Here’s How to Decide How Much to Spend on Christmas Gifts

By Sean Bryant
November 20, 2017

With Christmas right around the corner, you may be finding yourself already stressed about your gift list. Are you going to have the time to buy everything? And most importantly, can you afford to buy for everyone on your list?

According to a survey done by T. Rowe Price, 64 percent of American parents admit to spending too much over the holidays. Nine percent of them dipped into emergency funds, and seven percent went as far as raiding their 401(k) or IRA accounts to pay off their holiday debts.

What happens in the weeks leading up to Christmas that cause you to spend too much? Why do these months bust your budget? For starters, a barrage of advertisements sometimes entices you to spend more than you want. You may also fall into the trap of comparing how much you spend to others in your inner and outer circles.

Fortunately, there are ways to avoid spending more than you should. Read on to learn more.

Create a Plan to Rein in Holiday Spending

It feels good to give gifts. But, spending money that you don’t have will end up hurting you in the long run. To help you decide how much you can afford to spend, start by creating a budget and then commit to it. In the end, you and your wallet will be happy that you did. This may sound pretty obvious, but with two-thirds of Americans not having a budget at all, you’re not alone if you find yourself trying to curb your spending at this time of the year.

For starters, sit down and actually create a budget that works for you. It doesn’t have to be elaborate, but it needs to include all fixed expenses so that you can determine your disposable income. Keep in mind that saving and investing are also considered fixed expenses. If you notice that you simply don’t have much money left in your budget for holiday gifts, don’t fret. Hold a family meeting and be transparent about your financial state. From there, you can come up with a plan on how to enjoy Christmas without spending money on costly items. The last thing you want to do is put yourself into debt on your credit card or rick racking up overdraft fees with your bank.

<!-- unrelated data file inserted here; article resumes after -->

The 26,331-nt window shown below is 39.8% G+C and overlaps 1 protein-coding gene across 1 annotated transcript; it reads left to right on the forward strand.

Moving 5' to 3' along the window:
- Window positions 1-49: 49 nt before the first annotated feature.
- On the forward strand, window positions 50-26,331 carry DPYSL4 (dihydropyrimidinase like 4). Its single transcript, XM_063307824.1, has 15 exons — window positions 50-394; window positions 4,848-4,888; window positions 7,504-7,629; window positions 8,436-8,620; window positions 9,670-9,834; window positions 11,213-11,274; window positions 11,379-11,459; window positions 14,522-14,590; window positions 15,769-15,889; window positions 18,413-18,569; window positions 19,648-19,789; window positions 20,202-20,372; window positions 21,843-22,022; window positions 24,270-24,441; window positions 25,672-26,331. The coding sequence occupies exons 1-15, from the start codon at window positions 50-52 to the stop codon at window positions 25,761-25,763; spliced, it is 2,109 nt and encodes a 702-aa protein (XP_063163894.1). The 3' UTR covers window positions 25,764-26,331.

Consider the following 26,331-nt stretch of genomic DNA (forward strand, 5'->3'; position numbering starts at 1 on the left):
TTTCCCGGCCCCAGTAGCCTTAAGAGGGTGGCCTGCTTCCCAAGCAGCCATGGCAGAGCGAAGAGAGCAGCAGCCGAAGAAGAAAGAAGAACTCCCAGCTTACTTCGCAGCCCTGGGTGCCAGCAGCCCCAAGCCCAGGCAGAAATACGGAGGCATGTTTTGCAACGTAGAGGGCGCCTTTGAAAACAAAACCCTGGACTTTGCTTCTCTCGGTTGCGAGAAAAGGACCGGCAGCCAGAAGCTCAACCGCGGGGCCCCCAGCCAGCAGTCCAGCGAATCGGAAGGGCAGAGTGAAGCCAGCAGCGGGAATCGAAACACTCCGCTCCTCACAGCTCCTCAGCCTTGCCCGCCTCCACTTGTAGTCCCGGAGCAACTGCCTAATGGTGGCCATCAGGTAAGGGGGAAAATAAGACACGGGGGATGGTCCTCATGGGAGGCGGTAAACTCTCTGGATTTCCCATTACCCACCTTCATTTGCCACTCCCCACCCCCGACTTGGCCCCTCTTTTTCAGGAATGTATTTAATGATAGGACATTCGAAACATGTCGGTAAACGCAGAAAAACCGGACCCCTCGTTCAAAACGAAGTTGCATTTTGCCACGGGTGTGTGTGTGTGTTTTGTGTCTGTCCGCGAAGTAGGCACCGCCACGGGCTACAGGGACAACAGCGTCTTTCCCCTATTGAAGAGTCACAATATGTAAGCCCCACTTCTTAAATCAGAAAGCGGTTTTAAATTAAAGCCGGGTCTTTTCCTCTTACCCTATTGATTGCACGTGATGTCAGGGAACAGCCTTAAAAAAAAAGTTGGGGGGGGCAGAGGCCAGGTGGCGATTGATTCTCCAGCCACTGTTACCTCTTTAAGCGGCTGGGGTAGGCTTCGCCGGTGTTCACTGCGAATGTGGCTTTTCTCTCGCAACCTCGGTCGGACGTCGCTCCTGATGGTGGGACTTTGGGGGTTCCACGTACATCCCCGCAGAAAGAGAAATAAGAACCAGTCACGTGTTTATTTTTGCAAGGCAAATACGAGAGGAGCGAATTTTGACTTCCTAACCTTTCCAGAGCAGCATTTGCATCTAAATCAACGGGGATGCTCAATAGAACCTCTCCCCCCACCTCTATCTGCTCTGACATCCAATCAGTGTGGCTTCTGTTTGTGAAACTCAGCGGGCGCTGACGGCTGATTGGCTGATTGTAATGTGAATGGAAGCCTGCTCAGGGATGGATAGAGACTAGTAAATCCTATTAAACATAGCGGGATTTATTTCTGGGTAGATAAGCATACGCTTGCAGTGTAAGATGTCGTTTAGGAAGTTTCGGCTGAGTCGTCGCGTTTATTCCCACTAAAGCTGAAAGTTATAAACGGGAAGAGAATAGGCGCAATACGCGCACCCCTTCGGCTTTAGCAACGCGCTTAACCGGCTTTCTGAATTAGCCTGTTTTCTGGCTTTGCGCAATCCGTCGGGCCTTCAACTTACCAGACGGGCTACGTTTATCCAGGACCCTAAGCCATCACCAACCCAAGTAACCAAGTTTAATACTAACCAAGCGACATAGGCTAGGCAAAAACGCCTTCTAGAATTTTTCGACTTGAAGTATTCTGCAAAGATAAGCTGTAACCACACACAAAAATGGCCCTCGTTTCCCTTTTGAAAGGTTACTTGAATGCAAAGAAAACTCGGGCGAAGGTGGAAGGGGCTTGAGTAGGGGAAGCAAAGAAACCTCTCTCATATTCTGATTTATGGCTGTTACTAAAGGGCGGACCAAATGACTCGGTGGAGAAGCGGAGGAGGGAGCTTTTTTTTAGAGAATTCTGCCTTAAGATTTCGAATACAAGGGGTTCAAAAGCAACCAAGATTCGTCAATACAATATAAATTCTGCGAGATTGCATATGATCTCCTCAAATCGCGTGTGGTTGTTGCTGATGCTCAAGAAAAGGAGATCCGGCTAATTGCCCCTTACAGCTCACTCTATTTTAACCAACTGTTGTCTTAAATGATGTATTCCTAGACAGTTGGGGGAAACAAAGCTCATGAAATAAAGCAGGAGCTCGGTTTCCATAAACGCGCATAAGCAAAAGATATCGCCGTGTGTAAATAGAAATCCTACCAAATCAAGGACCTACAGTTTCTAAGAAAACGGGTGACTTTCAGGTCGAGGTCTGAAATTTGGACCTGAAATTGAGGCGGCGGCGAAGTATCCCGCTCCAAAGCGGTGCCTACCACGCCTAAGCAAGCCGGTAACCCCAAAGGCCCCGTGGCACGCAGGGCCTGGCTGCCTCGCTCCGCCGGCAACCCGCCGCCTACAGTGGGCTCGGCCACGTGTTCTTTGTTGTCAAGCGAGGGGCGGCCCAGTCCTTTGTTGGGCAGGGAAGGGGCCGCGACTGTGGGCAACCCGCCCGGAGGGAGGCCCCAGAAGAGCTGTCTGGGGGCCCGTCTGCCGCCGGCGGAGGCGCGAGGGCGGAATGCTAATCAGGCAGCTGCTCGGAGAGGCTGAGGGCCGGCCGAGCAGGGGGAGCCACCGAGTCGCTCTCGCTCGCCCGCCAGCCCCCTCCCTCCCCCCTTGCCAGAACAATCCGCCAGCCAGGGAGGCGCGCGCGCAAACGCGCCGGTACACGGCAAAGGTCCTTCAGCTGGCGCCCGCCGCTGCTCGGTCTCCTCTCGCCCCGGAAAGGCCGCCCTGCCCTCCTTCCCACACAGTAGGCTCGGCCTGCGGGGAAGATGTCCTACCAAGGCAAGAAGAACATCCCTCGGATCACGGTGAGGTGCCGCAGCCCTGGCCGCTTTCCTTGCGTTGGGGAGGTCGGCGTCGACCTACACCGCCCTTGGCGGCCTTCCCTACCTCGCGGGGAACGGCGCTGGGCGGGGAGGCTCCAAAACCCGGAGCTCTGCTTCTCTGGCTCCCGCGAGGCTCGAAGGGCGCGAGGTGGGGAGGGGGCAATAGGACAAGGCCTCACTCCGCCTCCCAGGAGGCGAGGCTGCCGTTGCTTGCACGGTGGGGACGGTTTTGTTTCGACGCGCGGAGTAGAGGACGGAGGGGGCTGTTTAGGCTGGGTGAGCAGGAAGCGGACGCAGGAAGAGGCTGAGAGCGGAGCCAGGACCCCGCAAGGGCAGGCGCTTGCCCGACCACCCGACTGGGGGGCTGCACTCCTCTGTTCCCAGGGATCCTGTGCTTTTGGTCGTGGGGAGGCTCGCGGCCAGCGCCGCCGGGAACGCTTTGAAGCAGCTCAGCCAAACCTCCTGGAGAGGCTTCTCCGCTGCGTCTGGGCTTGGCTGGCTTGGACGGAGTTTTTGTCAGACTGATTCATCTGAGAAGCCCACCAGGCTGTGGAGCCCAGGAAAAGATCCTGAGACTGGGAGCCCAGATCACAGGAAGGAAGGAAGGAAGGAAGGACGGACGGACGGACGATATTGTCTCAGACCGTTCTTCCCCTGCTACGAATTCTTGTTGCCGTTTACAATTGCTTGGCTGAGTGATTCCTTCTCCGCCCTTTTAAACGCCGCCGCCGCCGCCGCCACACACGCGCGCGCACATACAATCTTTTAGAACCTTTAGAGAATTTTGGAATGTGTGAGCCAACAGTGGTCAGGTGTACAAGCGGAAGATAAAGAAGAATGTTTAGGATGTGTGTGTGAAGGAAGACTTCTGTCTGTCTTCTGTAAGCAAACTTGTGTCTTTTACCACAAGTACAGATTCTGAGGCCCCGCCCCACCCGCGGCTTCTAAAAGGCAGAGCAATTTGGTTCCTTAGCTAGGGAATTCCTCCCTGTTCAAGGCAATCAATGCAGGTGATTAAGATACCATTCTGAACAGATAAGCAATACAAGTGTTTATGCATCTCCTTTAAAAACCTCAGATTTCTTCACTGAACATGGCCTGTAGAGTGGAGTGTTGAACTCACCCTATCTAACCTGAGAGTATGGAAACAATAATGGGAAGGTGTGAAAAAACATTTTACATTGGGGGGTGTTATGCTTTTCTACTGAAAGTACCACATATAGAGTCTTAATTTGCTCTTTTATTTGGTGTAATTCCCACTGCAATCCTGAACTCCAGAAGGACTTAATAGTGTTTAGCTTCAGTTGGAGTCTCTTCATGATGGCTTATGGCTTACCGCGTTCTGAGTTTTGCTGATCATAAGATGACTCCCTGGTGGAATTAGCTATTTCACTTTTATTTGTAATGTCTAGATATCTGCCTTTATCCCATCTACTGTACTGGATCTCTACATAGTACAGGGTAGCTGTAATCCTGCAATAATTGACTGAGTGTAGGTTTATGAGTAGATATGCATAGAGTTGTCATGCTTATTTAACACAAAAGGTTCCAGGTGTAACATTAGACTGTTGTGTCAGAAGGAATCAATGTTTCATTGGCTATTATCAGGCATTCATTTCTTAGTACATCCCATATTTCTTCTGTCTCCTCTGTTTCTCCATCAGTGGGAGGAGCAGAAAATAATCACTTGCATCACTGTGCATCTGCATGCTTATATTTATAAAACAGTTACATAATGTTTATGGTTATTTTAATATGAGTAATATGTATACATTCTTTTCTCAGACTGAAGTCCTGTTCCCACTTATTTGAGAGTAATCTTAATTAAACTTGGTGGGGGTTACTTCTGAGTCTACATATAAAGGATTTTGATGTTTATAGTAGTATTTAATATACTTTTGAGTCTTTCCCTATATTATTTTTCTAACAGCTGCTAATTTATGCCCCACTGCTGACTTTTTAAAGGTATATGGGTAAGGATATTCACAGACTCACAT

Enlist Help

In order to prevent overspending and blowing right through your budget, it’s important to hold yourself accountable. The easiest way to do this is to enlist the help of a friend. Pick someone that you trust, someone who is a straight-shooter. Remember: the person you choose will be the one helping you stick to your budget so you don’t go overboard.

If you’re like most people, you’ll probably want to skip this step. Instead, you’ll just divvy out some cash and try to rely on your own discipline. While this may work, finding an accountability partner often works far better than going it alone.

Now It’s Time for Sensible Spending

After determining how much you can afford to spend, it’s now time to get down to the nitty-gritty: what you’ll buy, who you’ll buy for, and how much you’ll spend in total.

For starters, come up with your total spending limit based on roughly 80% of what’s in your budget. So, if you can afford $500, spend $400 instead. This will allow you a little leeway in case something comes up during the month.

Here’s where a lot of us get into trouble. Say you decide to spend $50 per recipient because that’s the amount that you factored into your budget. But, when you set out to shop, you may fall prey to the “perfect gift” scenario. For example, if you see a potential gift that costs $54.99, you may think the extra $5 is no big deal. However, now you may feel obligated to up your limit from $50 to $55 on everyone else’s gift as well. Before you know it, you’re over budget.

To reduce costs, you can simply stick to your original budget, or perhaps spend even less per person and invite your friends over for a holiday potluck dinner and game night. Chances are everyone will have a blast – without spending a lot of money.

Enjoy the Season

Now that you have a plan in place to spend sensibly, it’s time to focus on what’s really important: spending time with people you care about, exchanging thoughtful gifts and experiences, and celebrating good times. ‘Tis the season to create lasting memories without busting your holiday budget.

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